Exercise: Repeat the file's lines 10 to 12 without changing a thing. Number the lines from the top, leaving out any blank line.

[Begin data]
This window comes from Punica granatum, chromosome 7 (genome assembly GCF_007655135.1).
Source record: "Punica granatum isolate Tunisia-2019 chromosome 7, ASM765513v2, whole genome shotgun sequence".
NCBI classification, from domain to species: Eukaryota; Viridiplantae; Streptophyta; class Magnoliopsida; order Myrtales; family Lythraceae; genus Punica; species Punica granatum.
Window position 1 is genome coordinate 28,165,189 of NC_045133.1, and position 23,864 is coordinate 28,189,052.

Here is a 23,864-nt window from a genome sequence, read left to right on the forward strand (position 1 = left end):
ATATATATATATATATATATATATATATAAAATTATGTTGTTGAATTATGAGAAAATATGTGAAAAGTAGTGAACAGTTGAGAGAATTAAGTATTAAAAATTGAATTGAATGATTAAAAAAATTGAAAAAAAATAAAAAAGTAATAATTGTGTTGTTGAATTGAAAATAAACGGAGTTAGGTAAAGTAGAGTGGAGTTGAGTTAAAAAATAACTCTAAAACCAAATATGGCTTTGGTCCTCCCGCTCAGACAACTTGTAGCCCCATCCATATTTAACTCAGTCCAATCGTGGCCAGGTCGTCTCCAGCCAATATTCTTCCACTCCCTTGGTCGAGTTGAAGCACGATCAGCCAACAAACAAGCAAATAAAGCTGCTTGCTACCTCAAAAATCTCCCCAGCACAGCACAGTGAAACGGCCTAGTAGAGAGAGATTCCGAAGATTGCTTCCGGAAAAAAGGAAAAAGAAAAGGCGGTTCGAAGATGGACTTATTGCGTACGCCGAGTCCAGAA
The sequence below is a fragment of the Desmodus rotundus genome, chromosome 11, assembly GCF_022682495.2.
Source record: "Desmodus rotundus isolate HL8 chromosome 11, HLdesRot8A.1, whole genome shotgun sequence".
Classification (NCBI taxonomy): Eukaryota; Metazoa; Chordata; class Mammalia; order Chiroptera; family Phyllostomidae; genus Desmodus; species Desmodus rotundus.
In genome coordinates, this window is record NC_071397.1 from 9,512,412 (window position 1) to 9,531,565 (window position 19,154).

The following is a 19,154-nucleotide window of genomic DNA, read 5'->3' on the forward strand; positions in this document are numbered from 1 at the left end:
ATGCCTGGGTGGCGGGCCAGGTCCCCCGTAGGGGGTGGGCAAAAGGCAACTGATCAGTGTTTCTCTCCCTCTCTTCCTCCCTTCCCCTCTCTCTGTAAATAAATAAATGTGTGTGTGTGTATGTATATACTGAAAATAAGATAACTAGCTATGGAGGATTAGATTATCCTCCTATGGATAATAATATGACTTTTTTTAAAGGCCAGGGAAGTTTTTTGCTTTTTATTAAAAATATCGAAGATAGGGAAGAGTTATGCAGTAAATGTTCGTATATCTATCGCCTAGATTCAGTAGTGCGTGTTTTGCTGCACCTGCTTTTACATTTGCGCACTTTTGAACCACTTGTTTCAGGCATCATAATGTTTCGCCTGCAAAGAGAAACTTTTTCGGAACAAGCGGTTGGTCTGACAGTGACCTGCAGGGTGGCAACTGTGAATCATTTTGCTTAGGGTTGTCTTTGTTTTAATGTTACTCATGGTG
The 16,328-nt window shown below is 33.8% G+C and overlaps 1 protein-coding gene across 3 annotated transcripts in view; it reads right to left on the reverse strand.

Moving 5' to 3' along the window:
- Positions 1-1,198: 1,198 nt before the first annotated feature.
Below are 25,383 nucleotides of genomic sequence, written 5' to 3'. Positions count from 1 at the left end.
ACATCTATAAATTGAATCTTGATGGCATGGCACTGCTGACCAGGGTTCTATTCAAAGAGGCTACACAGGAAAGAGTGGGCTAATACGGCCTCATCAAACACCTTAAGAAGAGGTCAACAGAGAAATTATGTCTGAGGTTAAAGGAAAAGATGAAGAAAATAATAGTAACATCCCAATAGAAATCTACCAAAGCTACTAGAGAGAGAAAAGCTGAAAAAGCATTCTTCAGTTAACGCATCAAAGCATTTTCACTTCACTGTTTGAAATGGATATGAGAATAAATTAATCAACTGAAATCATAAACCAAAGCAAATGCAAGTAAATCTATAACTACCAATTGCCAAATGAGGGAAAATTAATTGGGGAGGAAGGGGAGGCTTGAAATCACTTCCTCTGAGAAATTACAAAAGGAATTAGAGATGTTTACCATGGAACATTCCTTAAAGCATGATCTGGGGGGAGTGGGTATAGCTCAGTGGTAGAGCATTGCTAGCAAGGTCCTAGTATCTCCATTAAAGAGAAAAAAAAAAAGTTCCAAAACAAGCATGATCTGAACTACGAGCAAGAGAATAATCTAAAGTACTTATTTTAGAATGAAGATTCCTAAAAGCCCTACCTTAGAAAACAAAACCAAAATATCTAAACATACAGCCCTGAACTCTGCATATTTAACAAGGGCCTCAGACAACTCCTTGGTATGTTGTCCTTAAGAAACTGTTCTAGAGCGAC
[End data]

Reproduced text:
In genome coordinates, this window is record NC_071397.1 from 9,512,412 (window position 1) to 9,531,565 (window position 19,154).

The following is a 19,154-nucleotide window of genomic DNA, read 5'->3' on the forward strand; positions in this document are numbered from 1 at the left end:
ATGCCTGGGTGGCGGGCCAGGTCCCCCGTAGGGGGTGGGCAAAAGGCAACTGATCAGTGTTTCTCTCCCTCTCTTCCTCCCTTCCCCTCTCTCTGTAAATAAATAAATGTGTGTGTGTGTATGTATATACTGAAAATAAGATAACTAGCTATGGAGGATTAGATTATCCTCCTATGGATAATAATATGACTTTTTTTAAAGGCCAGGGAAGTTTTTTGCTTTTTATTAAAAATATCGAAGATAGGGAAGAGTTATGCAGTAAATGTTCGTATATCTATCGCCTAGATTCAGTAGTGCGTGTTTTGCTGCACCTGCTTTTACATTTGCGCACTTTTGAACCACTTGTTTCAGGCATCATAATGTTTCGCCTGCAAAGAGAAACTTTTTCGGAACAAGCGGTTGGTCTGACAGTGACCTGCAGGGTGGCAACTGTGAATCATTTTGCTTAGGGTTGTCTTTGTTTTAATGTTACTCATGGTG